Abate said this change to state law would completely exempt the governor, other constitutional officers and every elected mayor, city council member or school board member from the Kentucky Open Records Act.

“This law doesn't enhance transparency,” Abate said. “It destroys it in a very un-American way, where the citizens of Kentucky will no longer have access to records they've had for 40 years.”

After the testimony of Abate and other critics, the committee members made motions to withdraw the committee substitute and instead take up the version of the bill passed by the House — though this also received bipartisan criticism.

Hodgson argued his bill’s provisions to protect the private phones and email of public officials from inspection and mandate the use of public email addresses is “a necessary step for us to modernize our open records statute in Kentucky and maintain that balance between the public's right to know an individual's right to privacy.”

Abate renewed his criticism of the bill that he had leveled in the House, saying it would actually incentivize public officials to hide their communications about public business by using their private devices and apps.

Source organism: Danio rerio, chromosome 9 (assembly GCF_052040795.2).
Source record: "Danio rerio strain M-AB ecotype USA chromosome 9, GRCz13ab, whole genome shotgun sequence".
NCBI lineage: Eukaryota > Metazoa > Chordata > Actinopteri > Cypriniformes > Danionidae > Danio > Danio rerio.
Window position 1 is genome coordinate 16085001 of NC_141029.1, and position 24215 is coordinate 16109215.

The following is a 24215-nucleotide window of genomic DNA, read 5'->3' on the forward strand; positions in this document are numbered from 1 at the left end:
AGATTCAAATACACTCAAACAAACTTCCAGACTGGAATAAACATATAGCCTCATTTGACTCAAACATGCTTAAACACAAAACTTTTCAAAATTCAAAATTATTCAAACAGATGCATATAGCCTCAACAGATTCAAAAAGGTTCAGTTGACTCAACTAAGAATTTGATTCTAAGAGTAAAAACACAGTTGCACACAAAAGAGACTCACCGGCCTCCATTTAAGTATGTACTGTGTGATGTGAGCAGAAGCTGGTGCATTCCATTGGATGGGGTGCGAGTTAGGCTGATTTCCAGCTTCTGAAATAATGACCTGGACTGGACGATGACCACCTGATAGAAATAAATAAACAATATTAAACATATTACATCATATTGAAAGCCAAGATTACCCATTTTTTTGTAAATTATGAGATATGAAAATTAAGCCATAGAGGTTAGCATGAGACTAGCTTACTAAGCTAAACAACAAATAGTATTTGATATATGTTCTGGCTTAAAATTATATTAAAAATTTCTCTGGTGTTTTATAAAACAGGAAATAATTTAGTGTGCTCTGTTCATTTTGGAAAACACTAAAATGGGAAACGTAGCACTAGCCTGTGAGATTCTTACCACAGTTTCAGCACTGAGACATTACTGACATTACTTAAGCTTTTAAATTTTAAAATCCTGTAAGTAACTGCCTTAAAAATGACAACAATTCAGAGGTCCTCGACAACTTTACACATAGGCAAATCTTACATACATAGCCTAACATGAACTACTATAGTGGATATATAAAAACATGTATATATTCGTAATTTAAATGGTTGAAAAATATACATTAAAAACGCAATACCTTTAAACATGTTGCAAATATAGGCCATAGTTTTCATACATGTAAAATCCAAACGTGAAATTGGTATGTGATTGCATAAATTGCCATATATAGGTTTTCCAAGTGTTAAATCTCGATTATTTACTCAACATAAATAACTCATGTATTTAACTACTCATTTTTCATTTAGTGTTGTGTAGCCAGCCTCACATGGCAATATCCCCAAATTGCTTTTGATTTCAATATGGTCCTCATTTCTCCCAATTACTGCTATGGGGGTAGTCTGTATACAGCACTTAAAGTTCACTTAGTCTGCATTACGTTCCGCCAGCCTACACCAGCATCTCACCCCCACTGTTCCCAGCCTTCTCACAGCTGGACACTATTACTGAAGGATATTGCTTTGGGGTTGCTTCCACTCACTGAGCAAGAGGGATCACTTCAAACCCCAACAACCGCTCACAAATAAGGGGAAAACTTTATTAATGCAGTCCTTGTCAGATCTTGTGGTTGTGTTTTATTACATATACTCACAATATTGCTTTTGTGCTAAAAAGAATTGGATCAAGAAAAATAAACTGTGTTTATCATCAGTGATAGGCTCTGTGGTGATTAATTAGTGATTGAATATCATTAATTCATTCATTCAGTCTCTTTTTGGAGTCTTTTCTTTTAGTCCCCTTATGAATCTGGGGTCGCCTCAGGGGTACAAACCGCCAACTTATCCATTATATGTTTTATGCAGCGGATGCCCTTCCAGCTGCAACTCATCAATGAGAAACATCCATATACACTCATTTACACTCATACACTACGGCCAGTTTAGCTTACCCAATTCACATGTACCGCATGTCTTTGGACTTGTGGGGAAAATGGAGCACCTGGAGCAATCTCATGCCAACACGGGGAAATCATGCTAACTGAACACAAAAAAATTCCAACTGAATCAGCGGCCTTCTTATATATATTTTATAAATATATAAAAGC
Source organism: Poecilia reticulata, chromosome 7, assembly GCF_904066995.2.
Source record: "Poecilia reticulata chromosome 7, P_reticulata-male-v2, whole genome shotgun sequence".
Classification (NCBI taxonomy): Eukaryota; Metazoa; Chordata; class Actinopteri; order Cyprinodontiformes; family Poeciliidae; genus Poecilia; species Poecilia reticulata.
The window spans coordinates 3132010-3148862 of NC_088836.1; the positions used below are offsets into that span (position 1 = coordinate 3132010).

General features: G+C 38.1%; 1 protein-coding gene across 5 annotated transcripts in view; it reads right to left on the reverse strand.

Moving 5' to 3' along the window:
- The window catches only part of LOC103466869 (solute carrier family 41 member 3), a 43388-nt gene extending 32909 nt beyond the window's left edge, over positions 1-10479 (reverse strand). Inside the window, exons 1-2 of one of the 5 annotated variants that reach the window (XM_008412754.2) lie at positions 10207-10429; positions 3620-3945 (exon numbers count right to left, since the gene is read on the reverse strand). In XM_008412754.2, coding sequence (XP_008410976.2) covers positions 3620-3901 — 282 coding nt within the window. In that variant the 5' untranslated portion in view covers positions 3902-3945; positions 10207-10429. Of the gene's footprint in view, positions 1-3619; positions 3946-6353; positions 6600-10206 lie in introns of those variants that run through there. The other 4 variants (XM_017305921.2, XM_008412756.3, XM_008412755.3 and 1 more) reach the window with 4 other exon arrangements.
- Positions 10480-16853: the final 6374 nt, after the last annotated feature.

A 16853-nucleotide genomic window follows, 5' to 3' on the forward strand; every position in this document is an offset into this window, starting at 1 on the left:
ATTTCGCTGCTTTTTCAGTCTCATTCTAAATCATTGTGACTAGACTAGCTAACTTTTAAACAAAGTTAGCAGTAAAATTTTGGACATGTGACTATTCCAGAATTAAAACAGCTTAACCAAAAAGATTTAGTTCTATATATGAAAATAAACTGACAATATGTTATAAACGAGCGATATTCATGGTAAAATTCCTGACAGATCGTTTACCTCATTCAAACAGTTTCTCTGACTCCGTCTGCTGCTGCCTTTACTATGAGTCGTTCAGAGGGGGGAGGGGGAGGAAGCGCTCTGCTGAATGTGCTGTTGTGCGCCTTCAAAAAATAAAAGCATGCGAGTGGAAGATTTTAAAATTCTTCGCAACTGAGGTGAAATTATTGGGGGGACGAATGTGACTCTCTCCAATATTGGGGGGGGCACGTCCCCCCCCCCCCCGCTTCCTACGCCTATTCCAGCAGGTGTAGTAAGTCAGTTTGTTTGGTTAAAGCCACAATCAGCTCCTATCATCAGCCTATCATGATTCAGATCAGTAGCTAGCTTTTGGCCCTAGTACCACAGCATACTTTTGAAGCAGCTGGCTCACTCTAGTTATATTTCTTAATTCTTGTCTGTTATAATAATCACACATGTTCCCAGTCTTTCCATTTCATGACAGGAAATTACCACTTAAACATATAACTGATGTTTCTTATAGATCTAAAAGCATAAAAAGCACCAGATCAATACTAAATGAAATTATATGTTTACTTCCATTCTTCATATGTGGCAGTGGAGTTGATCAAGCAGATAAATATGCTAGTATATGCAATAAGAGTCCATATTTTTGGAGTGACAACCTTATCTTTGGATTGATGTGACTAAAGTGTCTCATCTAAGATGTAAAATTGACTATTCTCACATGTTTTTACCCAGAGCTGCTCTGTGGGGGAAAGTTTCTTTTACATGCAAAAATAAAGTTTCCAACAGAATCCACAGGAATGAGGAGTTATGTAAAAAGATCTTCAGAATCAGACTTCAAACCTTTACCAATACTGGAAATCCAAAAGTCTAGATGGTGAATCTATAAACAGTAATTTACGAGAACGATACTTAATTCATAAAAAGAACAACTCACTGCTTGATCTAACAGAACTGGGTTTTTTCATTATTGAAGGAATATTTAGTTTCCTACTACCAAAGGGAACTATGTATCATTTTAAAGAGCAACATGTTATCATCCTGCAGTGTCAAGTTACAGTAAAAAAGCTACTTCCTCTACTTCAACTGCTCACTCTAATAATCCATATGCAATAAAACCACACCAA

“There is nothing in this bill that says don't text or Signal or anything else,” Abate said. “And the bill expressly exempts agencies from searching for something sent other than by email.”

Abate specifically cited an audit released this week on Jefferson County Public Schools’ transportation debacle at the beginning of the school last year, which found employees were encouraged to use text instead of emails because they're less susceptible to open records law — an action that is “going to be the norm” if HB 509 passes.

“I think creating a loophole that encourages everybody to text or Signal or direct message is profoundly destructive to government transparency,” he said.

Liam Gallagher, the legislative director for the Kentucky chapter of Americans for Prosperity, joined in to criticize this provision of the bill. Noting that his organization is a conservative advocacy group, he added: “the fact that we are here with the Kentucky Press Association should raise alarm bells.”